A frequent ambition of cinema, theatre and opera directors is to make centuries-old material “relevant” to a modern audience by moving it to a different age. The results can be confusing: recently, for example, I sat through an opera originally set in 17th-century Scotland in which some elements of the period had been retained (kilts, swords, feuds) but were now played out in a Victorian villa steam-heated by big fat radiators. Why? The only explanation must be directorial whim. Equally I was never sure why Richard Loncraine’s film version of “Richard III” (1995) exchanged the 15th century for the 1930s, but at least the effect was charming and showed off lots of spectacular architecture that was then rather neglected, including Battersea Power Station and London University’s Senate House, while Ian McKellen’s malevolent king played with his model trains on the empty floors of the St Pancras station hotel.
With “Coriolanus”, Ralph Fiennes makes a much more cogent case for this kind of transposition. In his first film as a director, Fiennes swaps Republican Rome (or Shakespeare’s idea of it) for a troubled country in the present or near future. The real location is Belgrade, though no nation is specified in the film, which comes no closer in its specifics than “a city known as Rome”—as if it could just as easily be called something else, a city for Everyman. The landscape looks familiar though. It has slums mired in rubbish, angry crowds and vicious armies knocking lumps off its buildings and each other with automatic weapons—a country, in other words, that could be Afghanistan or Libya or perhaps our own some day, once global warming has parched southern Europe and sent populations north to grab stocks of water, wheat and potatoes. The outcome depends on warriors—the fighting classes—and civilians have turned the best of them into heroes. Coriolanus (Fiennes) and his implacable enemy Tullus Aufidius (Gerard Butler) belong to Plutarch’s stories of ancient Rome, but in 2011 you could find their wannabe successors on the tailgates of pick-up trucks, letting off a few rounds at the Libyan sky.
The modern setting preserves both the plot and spirit of the play, while making for some awkward moments in the detail. To have Channel 4’s Jon Snow appear as a TV newsreader wasn’t a happy idea—at my screening the audience laughed—and when Shakespearean verse is set against machinegun fire, it sounds like a quill pen competing with a keyboard. In general, however, this is a persuasive reimagining of the play. More brilliant films have been inspired by Shakespeare, including two by the great Akira Kurosawa that were based very loosely on “Macbeth” and “King Lear”, but I can’t think of any that have remained so faithful to the text while so radically refreshing its surroundings. This isn’t entirely a surprise. As a tragedy, “Coriolanus” has unusual amounts of action, much of it brutal, and very little reflection by way of soliloquy. The conflicts never stop: the plebeian crowd detest their patrician rulers and the generals distrust the politicians, while Coriolanus himself has no sooner defeated the Volscians at the front than he is struggling to satisfy his cold-blooded mother’s ambitions at home. Modern cinema, so quick to be excited by confrontation, seems like the story’s natural home.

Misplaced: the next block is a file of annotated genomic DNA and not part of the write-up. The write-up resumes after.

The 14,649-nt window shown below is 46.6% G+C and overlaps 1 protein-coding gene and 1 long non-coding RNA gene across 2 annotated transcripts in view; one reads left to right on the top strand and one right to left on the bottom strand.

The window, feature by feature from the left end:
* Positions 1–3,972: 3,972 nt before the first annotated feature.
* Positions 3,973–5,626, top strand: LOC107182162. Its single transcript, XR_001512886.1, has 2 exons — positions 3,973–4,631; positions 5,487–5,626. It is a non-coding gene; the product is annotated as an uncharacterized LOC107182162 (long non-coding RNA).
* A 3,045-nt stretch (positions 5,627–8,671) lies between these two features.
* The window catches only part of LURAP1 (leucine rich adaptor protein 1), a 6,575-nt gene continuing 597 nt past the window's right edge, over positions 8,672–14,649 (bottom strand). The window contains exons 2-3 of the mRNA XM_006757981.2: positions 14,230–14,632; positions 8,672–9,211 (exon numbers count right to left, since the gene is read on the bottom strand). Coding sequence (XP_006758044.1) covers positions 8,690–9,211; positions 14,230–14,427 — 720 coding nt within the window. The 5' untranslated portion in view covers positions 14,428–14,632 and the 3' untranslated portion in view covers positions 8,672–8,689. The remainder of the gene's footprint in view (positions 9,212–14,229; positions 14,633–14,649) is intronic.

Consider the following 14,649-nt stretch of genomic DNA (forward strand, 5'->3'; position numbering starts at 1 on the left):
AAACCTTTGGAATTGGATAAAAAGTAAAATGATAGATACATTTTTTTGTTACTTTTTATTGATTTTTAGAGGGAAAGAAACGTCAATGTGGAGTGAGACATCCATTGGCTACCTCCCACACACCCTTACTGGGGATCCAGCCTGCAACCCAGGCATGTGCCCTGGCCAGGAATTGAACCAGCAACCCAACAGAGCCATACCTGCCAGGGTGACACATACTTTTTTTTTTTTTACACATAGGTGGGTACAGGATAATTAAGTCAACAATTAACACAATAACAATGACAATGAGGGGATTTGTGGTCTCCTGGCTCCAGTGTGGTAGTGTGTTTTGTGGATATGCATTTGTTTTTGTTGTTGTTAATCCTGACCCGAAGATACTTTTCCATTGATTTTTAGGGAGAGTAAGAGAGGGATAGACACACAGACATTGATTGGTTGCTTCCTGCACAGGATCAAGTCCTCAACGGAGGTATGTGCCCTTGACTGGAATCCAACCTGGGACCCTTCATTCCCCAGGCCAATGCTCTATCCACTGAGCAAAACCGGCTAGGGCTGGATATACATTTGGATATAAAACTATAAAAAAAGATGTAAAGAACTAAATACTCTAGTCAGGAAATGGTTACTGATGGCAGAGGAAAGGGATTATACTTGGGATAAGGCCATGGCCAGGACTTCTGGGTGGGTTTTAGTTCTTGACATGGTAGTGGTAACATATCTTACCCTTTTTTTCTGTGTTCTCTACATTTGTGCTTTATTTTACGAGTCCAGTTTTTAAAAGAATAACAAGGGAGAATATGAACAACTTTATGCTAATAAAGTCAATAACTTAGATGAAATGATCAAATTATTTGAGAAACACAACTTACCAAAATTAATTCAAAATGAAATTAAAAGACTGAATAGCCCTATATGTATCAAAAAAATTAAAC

And yet a doubt persists: how “relevant” can this Shakespeare play be made to the present? Coriolanus’s tragedy begins after his return as a victorious general, when his mother (Vanessa Redgrave) and his mentor (Brian Cox) want to capitalise on his military success by turning him into a politician as consul to the Senate. Coriolanus succumbs to their idea, but won’t play the part that political success requires. He won’t flatter the rabble he despises, won’t woo them, refuses to dissemble. His political opponents—two consummate performances by James Nesbitt and Paul Jesson—will of course do all these things and more. They know how to play the crowd, when to make it angry and when to please it, and naturally they win. We’re familiar with this depiction of politics as a tactical game played out by self-seeking hypocrites; physically at least, Jesson’s Brutus reminded me of Tony Blair’s smooth legal chum, Lord (Charlie) Falconer. It’s Coriolanus who is the unfamiliar figure in the film, the protagonist who tests our understanding and forfeits our sympathy because there is so very little in him to like.
His virtues are physical bravery and honesty: he’ll fight to kill and he’ll tell the truth. Beyond this austere and adamantine core, nothing matters to him. He holds the people he fights for in contempt and no streak of kindness inflects his pride and arrogance. Insulted, he prepares to destroy the city that insulted him. Until his last moments, he fails as a human being. Why he is as he is remains a mystery; even his chilly and manipulative mother, the likeliest reason on offer, has more connection to a kinder world.
Fiennes has made a fine film, and given a powerful performance, but at the end we can’t mourn Coriolanus. The culprit—if that’s the word—is Shakespeare.
Coriolanus opens in America and Canada, January 13th; Britain, January 20th; Russia, January 26th; Australia, February 23rd